As temperatures begin to plummet, we recognize that some of our neighbors are out in the cold—as many as 600-800 people most every night, year around. Instead of talking about “homeless people” in Greensboro, many of our partners—including The Servant Center, the Salvation Army, and the Interactive Resource Center (IRC)—express it as “people experiencing homelessness.” This intentional phrasing points to the fact that homelessness describes the current state in one’s life, not the person themself. For many, just one unexpected circumstance can push them out of their home. However, more systemic issues such as lack of affordable housing and income stagnation also contribute.
Conversely, the right support, resources, or opportunity can restore these individuals or families to a home. The goal for all of our community partners is to enable people to live self-sufficient, stable lives. According to Partners Ending Homelessness, a local advocacy consortium, “the formula for ending homelessness is simple: return people to stable housing then focus on the reason they became homeless.”
So how can we as a congregation make a difference in the lives of those experiencing homelessness? We focus on a strategy that addresses a basic need: employment.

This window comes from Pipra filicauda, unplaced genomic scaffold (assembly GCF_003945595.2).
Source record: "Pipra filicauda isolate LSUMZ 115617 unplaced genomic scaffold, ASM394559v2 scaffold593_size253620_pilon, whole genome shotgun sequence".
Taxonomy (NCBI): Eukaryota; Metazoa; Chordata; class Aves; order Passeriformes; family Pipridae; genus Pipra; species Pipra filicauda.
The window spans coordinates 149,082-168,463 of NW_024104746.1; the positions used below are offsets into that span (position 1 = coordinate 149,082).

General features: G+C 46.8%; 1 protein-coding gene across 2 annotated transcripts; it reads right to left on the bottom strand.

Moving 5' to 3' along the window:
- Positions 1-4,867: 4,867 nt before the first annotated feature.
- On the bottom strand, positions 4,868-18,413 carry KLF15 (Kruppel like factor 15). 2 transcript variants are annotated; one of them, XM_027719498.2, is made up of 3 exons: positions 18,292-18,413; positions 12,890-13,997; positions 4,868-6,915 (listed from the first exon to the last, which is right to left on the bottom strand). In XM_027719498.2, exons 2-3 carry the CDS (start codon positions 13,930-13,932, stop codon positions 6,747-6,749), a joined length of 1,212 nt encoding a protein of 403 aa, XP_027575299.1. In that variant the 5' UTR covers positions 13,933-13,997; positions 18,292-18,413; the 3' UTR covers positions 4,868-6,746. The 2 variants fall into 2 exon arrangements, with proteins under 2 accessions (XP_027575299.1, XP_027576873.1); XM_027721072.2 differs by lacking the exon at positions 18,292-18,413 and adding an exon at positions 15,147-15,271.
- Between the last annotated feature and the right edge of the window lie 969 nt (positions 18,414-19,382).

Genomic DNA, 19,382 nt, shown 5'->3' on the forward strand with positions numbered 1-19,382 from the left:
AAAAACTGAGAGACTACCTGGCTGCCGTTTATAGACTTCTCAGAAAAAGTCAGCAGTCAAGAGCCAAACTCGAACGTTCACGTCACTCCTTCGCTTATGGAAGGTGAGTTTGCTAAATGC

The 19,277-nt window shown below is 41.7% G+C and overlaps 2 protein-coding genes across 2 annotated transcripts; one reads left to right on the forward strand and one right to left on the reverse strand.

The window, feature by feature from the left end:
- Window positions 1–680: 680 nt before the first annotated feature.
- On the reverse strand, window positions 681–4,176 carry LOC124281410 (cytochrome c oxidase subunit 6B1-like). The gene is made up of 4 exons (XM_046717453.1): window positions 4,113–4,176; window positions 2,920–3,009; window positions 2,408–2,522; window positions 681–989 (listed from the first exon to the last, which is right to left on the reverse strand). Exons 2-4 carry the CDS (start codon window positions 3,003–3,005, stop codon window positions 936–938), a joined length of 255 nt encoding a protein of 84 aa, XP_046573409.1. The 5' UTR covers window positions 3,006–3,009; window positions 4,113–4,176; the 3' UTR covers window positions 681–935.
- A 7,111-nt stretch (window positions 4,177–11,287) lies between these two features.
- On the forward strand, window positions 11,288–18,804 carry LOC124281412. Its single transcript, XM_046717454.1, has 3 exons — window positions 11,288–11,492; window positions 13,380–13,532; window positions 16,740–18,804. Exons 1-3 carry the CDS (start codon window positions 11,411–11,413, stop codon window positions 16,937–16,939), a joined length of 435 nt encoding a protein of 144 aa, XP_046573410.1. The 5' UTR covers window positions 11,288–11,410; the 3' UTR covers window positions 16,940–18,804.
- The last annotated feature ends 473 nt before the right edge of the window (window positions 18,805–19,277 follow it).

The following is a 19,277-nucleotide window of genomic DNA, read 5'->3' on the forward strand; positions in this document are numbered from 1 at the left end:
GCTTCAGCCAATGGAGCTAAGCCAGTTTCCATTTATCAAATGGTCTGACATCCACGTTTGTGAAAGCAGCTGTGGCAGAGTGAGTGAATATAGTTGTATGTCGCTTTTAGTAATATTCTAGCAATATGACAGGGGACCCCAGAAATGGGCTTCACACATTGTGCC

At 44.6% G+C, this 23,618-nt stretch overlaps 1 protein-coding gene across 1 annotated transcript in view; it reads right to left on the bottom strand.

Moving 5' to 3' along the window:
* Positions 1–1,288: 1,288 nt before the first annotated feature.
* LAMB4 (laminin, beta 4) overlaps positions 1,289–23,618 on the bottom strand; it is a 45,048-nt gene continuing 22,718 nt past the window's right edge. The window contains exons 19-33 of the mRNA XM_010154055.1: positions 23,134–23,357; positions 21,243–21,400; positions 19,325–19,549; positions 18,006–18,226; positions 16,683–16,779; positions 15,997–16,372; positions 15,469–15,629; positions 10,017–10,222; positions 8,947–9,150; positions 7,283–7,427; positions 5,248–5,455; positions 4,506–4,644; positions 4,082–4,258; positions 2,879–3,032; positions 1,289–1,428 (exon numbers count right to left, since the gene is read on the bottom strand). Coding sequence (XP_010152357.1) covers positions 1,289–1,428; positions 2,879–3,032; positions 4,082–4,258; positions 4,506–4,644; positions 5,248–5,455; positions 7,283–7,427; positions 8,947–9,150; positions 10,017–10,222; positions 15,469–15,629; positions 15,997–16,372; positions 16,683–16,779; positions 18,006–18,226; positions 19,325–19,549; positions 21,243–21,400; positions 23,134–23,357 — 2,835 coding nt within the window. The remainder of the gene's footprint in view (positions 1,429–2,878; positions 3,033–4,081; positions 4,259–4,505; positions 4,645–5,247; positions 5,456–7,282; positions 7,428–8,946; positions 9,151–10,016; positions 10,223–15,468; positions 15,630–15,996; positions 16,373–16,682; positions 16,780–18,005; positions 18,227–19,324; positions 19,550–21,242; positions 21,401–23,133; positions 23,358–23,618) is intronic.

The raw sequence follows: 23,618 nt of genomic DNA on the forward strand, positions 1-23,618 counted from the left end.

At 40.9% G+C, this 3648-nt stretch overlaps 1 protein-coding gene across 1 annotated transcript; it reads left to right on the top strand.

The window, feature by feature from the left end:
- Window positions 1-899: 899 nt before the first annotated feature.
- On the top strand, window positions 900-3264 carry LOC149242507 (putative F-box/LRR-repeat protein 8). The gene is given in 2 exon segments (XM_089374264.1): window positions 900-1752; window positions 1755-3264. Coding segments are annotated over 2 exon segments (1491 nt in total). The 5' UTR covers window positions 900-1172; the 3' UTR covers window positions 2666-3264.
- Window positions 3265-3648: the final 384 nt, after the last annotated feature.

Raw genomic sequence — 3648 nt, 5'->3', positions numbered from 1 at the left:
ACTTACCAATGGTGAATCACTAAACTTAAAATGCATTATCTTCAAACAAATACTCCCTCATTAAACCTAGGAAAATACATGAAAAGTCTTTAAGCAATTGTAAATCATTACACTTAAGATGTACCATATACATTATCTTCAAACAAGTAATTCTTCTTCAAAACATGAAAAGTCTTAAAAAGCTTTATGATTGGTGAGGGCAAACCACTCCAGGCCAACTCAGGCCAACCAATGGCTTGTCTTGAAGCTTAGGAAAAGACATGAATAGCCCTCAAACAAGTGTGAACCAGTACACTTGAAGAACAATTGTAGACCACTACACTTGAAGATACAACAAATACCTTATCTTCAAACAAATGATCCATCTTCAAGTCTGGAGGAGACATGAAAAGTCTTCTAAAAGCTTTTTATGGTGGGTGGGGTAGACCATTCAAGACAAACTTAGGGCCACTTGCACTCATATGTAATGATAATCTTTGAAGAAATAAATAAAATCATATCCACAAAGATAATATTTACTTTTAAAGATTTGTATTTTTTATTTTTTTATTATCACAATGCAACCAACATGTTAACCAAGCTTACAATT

With our support, our partners at the IRC are launching a new energy-efficient initiative in the Greensboro area that will do just that: Bicycle-Based Food Carts. Each Bicycle-Based Food Cart will employ individuals who would otherwise be unable to find jobs. These individuals will maintain the carts and sell the food items for a wage of $15 per hour. In addition, each employee will retain their profits. Through this initiative, each individual who participates will find themself after 12-18 months with either enough funds to purchase their own food cart and start a business, or the requisite skills to be employed elsewhere.
Our dream for this year’s Christmas Eve offering at Christ Church is to purchase and equip four Bike Carts for this initiative, employing eight individuals for 12-18 month periods—and our goal is to raise $12,000 toward that dream. Through this microeconomic venture, we will be part of not only putting people to work, but offering a strategy toward self-sufficiency and housing stability.
We can make a difference this year by engaging in community development that will directly provide employment opportunities for our neighbors in perpetuity. Together, we can change lives. Learn more about the way our partners are addressing homelessness and our Christmas Eve Offering Initiative at the Missions Café.